“Our Search for Understanding”

Sermon Delivered By Rev. Dick Stetler – October 28, 2018

Centenary United Methodist Church

Psalm 34:1-8; Mark 10:46-52


    One of the most persistent urges that enters our minds periodically is the powerful need to gain understanding about our life-experiences.  This morning we are going to consider how important it is for each of us to have a vantage point to view our lives when sudden and unexpected changes occur.   

    If we are not anchored to a firm foundation, we are likely to feel as if we are a ping-pong ball being slapped across the net by two paddles.  People can wander aimlessly through their journey here never understanding what is happening to them.  We want to understand how to remain energetic and enthusiastic regardless of the judgments we are tempted to make about our circumstances.

    In this morning's lesson we find an illustration of how a man's hunger to regain his vision propelled him to get Jesus' attention by screaming at him, "Jesus!  Son of David!  Have mercy on me!"  (Mark 10:47).  When Bartimaeus and Jesus came together, Jesus said, "What would you like me to do for you?"  The blind man said, "I want to see again."

    Apparently, Bartimaeus once enjoyed normal vision.  Something had occurred to make him blind.  Perhaps you noticed that all the hymns we sang this morning contained verses about spiritual blindness.  This healing may have been used as an illustration of what happens during our lives when an event occurs that reverses the flow of our lives making us blind to everything from God to questioning why life is worth living.  Because of the seriousness of the issue we were facing, we sought the teachings that Jesus taught during his ministry.

    This can happen when a child is forgotten and left inside of a car that has overheated.  Thus far in 2018 this has happened 48 times in the United States.  Blindness may come when a spouse says that he or she wants a divorce.  People can lose their vision when they receive a termination notice from their place of employment. 

    Perhaps we have enjoyed everything thus far about our lives when a recent illness has reminded us that death was a real possibility this last time. That real possibility of our death can easily hijack our vision. Our emotional tank that was once fueled by our energizing ambitions may be signaling to us that it is almost empty.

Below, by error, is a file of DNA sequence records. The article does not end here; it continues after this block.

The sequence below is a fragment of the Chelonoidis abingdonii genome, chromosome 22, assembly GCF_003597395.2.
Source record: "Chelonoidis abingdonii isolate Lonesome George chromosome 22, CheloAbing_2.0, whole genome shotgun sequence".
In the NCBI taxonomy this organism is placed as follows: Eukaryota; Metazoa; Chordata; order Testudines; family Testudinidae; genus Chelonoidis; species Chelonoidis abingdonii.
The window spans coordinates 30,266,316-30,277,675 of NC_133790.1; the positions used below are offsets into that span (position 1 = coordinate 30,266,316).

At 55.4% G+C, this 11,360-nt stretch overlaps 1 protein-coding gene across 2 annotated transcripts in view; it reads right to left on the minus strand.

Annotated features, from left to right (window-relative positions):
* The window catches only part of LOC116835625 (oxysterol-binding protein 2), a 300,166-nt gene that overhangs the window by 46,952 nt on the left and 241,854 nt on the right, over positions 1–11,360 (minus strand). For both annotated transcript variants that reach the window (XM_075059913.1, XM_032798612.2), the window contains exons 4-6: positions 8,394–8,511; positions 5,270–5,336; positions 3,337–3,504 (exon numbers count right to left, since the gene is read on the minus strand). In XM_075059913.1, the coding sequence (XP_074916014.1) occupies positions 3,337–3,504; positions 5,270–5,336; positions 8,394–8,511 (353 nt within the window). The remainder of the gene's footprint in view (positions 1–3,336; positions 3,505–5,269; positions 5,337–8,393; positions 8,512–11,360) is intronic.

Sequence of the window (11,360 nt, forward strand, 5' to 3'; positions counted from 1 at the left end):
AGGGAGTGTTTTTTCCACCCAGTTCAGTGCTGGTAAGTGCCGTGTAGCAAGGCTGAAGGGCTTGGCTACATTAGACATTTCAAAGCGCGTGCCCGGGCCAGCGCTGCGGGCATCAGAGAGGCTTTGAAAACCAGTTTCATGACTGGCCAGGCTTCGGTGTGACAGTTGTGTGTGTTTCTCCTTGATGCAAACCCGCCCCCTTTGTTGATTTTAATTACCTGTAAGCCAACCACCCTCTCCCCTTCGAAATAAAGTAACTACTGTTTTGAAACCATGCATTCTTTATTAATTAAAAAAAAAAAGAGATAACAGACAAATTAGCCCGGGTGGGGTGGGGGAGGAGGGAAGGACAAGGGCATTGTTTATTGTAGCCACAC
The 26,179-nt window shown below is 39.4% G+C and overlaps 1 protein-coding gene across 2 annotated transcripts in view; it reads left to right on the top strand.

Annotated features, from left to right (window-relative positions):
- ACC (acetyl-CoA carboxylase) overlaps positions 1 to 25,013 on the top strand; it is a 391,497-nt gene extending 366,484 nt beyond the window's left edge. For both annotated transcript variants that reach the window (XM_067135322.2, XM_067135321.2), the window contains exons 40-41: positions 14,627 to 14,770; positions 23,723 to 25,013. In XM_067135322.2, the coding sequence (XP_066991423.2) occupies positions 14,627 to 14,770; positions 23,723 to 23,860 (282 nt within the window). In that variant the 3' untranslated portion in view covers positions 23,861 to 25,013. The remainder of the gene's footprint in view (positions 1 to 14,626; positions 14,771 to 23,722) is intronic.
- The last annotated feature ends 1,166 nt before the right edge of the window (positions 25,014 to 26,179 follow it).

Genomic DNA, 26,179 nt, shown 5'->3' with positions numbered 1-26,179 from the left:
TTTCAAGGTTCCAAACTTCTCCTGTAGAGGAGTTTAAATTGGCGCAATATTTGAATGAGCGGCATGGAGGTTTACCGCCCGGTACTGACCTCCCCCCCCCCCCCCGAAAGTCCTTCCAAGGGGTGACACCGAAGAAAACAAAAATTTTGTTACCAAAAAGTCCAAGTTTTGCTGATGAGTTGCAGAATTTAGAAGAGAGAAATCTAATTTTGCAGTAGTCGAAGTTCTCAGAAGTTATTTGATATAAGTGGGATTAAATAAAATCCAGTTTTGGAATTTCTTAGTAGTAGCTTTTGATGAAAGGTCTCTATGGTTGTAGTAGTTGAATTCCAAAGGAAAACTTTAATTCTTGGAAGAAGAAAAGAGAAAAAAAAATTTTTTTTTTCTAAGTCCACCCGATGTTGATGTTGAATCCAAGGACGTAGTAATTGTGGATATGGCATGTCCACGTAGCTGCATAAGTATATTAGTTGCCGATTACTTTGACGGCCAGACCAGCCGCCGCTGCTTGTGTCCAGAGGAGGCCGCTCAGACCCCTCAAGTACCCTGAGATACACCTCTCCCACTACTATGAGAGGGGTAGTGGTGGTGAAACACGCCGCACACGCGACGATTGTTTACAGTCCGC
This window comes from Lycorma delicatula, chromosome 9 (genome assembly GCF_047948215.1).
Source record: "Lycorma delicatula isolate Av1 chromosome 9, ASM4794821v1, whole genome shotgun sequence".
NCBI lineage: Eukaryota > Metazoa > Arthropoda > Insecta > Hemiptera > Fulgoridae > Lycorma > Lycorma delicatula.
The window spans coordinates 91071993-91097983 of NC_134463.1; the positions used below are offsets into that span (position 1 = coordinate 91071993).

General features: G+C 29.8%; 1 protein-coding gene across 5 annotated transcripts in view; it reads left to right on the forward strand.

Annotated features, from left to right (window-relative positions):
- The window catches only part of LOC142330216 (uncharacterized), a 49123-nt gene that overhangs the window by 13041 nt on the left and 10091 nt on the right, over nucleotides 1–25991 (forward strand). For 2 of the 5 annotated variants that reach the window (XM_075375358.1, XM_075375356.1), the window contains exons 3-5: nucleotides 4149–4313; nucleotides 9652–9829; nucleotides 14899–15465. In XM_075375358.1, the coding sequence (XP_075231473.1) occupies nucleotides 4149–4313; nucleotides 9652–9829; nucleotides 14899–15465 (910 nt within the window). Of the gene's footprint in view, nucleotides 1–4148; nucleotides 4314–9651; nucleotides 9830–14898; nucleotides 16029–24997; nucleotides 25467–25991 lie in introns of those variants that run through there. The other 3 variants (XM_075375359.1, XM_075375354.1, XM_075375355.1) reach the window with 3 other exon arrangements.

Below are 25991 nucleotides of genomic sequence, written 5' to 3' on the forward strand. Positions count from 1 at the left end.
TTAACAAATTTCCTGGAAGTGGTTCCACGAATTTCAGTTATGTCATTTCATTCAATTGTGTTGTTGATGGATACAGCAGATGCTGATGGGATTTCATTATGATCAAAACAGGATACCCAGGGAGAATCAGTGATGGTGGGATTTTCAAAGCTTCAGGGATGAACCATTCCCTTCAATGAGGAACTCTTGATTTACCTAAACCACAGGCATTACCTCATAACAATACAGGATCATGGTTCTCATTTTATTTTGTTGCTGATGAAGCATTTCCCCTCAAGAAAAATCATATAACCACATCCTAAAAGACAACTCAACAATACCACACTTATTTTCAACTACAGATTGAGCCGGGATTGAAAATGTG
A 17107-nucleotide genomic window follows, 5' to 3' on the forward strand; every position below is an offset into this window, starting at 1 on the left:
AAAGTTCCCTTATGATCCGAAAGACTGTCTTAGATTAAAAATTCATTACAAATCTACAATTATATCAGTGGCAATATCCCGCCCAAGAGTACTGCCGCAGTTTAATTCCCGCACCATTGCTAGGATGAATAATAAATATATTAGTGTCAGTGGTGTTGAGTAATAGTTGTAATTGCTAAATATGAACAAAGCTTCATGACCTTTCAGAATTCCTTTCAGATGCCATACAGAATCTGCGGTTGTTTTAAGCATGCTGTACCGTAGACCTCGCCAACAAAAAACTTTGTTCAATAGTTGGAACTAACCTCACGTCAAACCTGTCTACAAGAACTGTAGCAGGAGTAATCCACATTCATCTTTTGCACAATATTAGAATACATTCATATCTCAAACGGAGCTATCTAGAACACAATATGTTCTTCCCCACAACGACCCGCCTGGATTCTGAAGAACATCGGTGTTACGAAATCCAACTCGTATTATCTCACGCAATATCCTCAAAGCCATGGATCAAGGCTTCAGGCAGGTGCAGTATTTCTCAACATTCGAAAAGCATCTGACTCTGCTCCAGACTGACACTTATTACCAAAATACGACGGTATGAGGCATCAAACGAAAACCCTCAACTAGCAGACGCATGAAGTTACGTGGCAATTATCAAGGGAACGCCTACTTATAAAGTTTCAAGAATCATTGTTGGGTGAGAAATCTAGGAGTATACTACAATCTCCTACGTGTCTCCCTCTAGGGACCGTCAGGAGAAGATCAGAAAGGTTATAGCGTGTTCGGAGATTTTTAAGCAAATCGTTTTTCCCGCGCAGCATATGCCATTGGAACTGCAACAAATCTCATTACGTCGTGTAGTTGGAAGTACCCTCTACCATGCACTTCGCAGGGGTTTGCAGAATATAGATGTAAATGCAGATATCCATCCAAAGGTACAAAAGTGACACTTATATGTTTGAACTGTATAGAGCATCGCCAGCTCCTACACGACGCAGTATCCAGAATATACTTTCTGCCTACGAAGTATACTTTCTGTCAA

These experiences can become a part of anyone's life.  Such events happen often without any notice.  Many people have far more challenging lives than what these examples represent.  However, any life-reversal can cause us to hunger for a vantage point that will support our understanding as we navigate what we are facing.  Bartimaeus was compelled to yell, "Jesus! Son of David!  Have mercy on me."

    What happens to people when their current life-orientation has little or no substantive background in matters of the spirit?  They do not have a reservoir of understanding that would feed them with the knowledge that they are not as alone as their fears tell them.   

    Think about this.  What happens emotionally to a good number of us when our physical attractiveness, our talents, and our successful careers that once helped to form our identities begin to fail us?  How many of us are able to surrender gracefully the things of youth?

    In today's world, it does not take much for people to lose the support of society because of something they said, for some indiscretion that suddenly becomes public knowledge, or by making an unpopular decision that placed him or her in an awkward situation that was difficult to explain. 

    Bermuda really has escaped a bullet recently. Category-4 hurricane Florence passed to the south of our Island.  However, she landed on our neighbors west of us with a furry that flooded farm lands filled with crops that were only weeks away from being harvested.  Florence destroyed homes, businesses, and bridges.   What vantage point was available to people so that they were emotionally and spiritually prepared to rebuild their lives?

    There was a time when Thomas Edison experienced such an event that sent him back to square one. This remarkable inventor created the first incandescent light bulb and the phonograph.   He held over one thousand patents for his various inventions.  

    One night, weeks before Christmas in 1914, Edison Industries burned to the ground.  Edison lost two million dollars along with all his life's work.  He had insured his company for $238,000 because his buildings had been constructed out of concrete.  The possibility of a total loss due to a fire was inconceivable.

    The next morning one of Edison's sons went searching for his father.  Charles felt very badly for his dad who was 67 years old.  He found him picking up a hand-full of ashes from the debris. Edison surprised his son with these words, "There is great value in disasters like this.  All of our mistakes are burned up.  Thank God, we can start anew."

     One of the greatest lessons we can learn is to realize that no experience has any value whatsoever until we assign one.  As long as Edison was making a judgment about what happened, he decided to make one that gave him insight that helped him to move beyond his losses.  He said, "This fire burned up all of our mistakes." 

    Edison possessed an understanding about life that enabled him to thrive in spite of his circumstances.  Feeling badly, becoming depressed, or remaining angry were not in his spiritual network of responses. He had not lost the understanding that life continues to be one adventure after another.

    We talked about this last Sunday when Joseph became a role model for the readers of the Book of Genesis.   He interpreted his life as divine preparation for a purpose he could not see during the unfolding of each of his experiences. (Genesis 45:5)

     This is how we can interpret our life-events so that they forever propel us to look forward to what comes next.  When we think and honestly feel this way, we realize that our present experiences do not need to be understood before they become building blocks for our next adventure.  All we have to do is forge ahead knowing that we are headed somewhere we currently cannot see.

    When a well-known Italian artist had countless paintings stolen from his studio, he said to his four children: